Tug! Tug! It’s stuck all right! I lose all hope of hearing that thunderous whoosh, seeing that gentle puff of parachute silk billowing above me. Nah, this time it’s just me, the sky and that old enemy, gravity.
I’m no longer floating - I’m dropping towards the ground like a lead ball, faster, faster. I force my eyes open again and try to reason with myself. I probably have another 60 seconds before impact. Think! Think!
My heart begins to thump again. The adrenalin is rushing through me. I know what to do and I do it. I move backward by extending my arms and bending my knees like I’m trying to touch the back of my head with my heels. From this position I can make a left or right turn by twisting my upper body slightly.
You might be wondering why I’m bothering but I’d been told in training for my solo jump that you can actually survive a free fall from up to 50,000 feet if you stay in control and hey, I’m only at 11,000 feet so I must be in with a chance, don’t you think? A survival float, they call it. Choose your drop zone. I know I’ll have a better chance of survival if I land on a nice soft spot. Or in deep water. Or even on a car or a rooftop. Anything but cement. God, not that…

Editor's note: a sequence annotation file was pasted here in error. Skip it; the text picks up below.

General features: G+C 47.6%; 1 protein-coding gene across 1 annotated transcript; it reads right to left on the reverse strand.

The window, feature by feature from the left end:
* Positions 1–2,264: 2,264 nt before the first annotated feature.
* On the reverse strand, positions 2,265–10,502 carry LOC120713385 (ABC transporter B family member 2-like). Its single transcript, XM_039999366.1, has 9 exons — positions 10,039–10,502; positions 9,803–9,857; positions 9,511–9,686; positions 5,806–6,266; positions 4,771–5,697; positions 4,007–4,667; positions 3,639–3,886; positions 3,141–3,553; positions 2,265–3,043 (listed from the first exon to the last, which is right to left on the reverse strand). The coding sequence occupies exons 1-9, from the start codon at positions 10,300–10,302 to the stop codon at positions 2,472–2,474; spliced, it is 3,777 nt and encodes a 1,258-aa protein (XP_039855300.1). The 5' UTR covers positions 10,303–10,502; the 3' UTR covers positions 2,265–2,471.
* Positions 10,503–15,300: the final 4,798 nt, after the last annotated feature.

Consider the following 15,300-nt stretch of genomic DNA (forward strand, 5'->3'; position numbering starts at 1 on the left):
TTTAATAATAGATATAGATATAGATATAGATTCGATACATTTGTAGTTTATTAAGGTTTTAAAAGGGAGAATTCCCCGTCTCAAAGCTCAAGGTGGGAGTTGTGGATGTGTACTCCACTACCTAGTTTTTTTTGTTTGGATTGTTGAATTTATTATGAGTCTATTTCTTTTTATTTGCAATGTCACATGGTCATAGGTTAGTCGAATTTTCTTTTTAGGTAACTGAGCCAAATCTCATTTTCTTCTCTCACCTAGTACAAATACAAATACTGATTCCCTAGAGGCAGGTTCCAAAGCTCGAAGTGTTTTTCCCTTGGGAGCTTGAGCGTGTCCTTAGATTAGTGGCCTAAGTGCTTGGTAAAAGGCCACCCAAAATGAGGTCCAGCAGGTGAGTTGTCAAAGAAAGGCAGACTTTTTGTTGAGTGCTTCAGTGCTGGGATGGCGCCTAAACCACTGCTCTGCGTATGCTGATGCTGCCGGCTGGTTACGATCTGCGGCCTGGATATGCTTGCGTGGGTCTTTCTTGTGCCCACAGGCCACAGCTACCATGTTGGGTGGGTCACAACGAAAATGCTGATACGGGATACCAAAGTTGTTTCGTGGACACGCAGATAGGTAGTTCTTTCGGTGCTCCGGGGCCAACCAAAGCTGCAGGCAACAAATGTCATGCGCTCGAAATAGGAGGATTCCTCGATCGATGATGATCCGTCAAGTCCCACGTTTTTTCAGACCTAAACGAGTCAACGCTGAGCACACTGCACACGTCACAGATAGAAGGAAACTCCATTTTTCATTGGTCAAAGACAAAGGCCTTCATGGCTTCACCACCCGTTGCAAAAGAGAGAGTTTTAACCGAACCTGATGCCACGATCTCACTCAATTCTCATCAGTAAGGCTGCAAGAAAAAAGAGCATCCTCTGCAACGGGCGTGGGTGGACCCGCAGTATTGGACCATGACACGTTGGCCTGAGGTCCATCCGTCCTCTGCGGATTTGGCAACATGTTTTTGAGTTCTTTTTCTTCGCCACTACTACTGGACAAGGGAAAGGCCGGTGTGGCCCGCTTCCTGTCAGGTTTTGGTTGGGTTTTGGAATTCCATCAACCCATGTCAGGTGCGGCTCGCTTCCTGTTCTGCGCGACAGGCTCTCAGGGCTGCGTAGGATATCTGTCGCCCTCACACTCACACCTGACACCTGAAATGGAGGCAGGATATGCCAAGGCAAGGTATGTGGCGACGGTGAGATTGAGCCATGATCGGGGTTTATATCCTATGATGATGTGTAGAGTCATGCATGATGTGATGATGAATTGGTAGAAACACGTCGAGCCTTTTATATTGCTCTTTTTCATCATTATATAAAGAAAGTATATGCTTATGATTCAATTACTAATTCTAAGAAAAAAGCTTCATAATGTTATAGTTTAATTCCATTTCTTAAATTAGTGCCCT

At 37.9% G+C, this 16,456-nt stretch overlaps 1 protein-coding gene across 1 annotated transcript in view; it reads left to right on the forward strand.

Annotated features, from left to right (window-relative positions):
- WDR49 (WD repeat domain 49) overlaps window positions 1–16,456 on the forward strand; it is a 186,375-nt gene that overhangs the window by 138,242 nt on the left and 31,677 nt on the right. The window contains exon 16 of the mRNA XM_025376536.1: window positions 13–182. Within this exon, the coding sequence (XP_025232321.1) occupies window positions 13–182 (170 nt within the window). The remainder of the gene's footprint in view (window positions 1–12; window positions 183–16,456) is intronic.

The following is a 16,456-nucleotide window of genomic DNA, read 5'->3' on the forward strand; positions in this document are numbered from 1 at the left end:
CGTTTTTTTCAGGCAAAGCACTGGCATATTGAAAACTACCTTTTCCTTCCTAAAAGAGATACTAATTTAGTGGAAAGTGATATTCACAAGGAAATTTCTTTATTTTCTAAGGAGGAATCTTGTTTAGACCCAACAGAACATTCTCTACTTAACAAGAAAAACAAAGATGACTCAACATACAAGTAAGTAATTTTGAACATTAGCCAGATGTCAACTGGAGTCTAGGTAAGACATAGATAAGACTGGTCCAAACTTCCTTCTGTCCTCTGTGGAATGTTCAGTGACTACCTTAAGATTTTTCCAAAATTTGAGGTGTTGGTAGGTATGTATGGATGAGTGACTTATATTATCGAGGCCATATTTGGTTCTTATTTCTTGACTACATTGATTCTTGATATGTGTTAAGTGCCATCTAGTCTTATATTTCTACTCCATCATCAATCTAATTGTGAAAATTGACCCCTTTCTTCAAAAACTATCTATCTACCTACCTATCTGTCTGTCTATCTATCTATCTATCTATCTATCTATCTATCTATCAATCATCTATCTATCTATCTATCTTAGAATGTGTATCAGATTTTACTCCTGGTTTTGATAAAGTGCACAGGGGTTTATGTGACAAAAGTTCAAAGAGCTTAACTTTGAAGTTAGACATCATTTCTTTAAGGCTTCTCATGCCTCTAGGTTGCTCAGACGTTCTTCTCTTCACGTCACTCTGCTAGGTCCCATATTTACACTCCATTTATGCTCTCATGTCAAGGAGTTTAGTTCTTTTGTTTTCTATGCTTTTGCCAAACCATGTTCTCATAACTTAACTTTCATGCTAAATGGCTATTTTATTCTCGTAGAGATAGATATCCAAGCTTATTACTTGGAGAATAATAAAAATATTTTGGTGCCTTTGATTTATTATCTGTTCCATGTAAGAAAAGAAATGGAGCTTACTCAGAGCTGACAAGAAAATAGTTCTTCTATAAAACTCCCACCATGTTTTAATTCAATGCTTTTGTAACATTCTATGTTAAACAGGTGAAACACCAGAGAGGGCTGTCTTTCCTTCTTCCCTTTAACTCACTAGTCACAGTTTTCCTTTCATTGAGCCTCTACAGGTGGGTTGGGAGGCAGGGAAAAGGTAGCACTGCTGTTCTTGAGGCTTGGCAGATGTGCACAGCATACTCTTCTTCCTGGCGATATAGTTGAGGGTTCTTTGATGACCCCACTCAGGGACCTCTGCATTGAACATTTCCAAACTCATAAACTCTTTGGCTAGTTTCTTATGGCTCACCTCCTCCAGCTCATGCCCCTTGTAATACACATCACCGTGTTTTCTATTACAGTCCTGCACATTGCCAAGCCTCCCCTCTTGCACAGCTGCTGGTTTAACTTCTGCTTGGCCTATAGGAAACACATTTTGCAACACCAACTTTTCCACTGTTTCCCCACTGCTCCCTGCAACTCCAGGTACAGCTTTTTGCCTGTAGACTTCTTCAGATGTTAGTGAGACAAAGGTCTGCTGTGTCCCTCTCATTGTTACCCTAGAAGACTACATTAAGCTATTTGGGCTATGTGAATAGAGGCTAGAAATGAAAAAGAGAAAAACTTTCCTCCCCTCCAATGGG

My tactics seem to be working. I have slowed my speed and am heading towards the beach. Of course I can’t hear the waves crashing or the seagulls calling or the surfers cursing - all I can hear is the sound of wind screaming in my ears and my desperate prayers…‘help me, help me, oh God, oh Godddd...’ About 30 seconds to go.
I’m sorry now. I wasn’t then. The one time I’d been determined to do something just for myself, look what happens! Any moment now. Yikes, here comes the ground, faster, faster.